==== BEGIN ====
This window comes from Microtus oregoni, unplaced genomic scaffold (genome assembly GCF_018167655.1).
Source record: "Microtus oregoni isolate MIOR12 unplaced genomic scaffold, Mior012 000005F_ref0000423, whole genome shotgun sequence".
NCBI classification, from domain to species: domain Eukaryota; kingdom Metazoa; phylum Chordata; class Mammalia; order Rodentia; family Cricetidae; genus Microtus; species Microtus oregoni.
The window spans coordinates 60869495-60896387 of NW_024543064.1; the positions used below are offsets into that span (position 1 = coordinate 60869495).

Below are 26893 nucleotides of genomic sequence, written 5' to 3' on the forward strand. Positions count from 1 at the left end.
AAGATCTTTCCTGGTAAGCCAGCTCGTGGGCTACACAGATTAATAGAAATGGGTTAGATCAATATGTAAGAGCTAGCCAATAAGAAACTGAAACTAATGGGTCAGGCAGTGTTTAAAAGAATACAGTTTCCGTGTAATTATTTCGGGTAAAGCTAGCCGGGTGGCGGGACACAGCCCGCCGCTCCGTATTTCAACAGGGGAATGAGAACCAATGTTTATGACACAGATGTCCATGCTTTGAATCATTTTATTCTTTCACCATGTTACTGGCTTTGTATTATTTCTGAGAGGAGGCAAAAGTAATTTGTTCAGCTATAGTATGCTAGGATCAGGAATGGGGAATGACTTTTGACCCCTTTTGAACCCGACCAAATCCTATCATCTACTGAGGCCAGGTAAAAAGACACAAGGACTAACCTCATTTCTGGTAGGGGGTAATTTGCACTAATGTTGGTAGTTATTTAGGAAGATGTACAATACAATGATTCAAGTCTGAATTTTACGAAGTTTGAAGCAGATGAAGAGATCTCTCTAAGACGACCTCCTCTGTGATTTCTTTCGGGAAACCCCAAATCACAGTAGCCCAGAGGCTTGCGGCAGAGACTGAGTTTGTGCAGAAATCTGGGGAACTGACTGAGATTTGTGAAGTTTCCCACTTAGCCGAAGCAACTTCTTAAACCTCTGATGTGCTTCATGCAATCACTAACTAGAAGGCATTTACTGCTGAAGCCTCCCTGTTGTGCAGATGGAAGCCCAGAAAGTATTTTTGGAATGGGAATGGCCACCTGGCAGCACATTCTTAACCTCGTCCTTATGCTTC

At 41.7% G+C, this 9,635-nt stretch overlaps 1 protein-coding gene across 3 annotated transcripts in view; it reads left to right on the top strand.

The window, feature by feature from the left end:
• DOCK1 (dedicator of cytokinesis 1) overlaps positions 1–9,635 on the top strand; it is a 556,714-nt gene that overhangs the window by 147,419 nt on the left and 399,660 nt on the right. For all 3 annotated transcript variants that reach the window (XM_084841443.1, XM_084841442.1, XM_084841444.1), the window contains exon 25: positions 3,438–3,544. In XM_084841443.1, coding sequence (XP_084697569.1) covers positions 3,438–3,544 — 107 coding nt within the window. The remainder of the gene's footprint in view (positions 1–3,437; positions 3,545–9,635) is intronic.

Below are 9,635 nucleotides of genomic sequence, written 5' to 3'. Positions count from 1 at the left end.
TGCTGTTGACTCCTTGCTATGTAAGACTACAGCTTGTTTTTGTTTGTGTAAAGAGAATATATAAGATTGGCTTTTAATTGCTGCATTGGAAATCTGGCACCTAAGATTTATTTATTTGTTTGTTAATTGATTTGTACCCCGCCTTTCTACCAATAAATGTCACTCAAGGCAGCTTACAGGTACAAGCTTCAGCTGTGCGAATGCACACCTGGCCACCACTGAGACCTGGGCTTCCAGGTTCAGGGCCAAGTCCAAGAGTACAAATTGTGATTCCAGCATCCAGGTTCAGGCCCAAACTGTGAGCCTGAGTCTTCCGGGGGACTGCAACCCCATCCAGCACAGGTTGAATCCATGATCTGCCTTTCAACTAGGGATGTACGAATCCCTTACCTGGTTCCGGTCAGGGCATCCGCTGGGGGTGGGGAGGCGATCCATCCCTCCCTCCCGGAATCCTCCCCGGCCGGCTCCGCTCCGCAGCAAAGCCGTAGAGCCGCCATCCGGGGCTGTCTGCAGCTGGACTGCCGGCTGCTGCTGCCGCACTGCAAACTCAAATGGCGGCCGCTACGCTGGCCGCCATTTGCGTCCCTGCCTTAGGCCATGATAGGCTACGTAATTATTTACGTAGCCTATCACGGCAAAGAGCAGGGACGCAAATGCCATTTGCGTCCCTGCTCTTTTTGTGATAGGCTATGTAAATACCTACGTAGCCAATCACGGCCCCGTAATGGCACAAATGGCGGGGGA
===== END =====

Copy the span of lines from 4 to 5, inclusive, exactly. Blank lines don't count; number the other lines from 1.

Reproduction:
The window spans coordinates 60869495-60896387 of NW_024543064.1; the positions used below are offsets into that span (position 1 = coordinate 60869495).

Below are 26893 nucleotides of genomic sequence, written 5' to 3' on the forward strand. Positions count from 1 at the left end.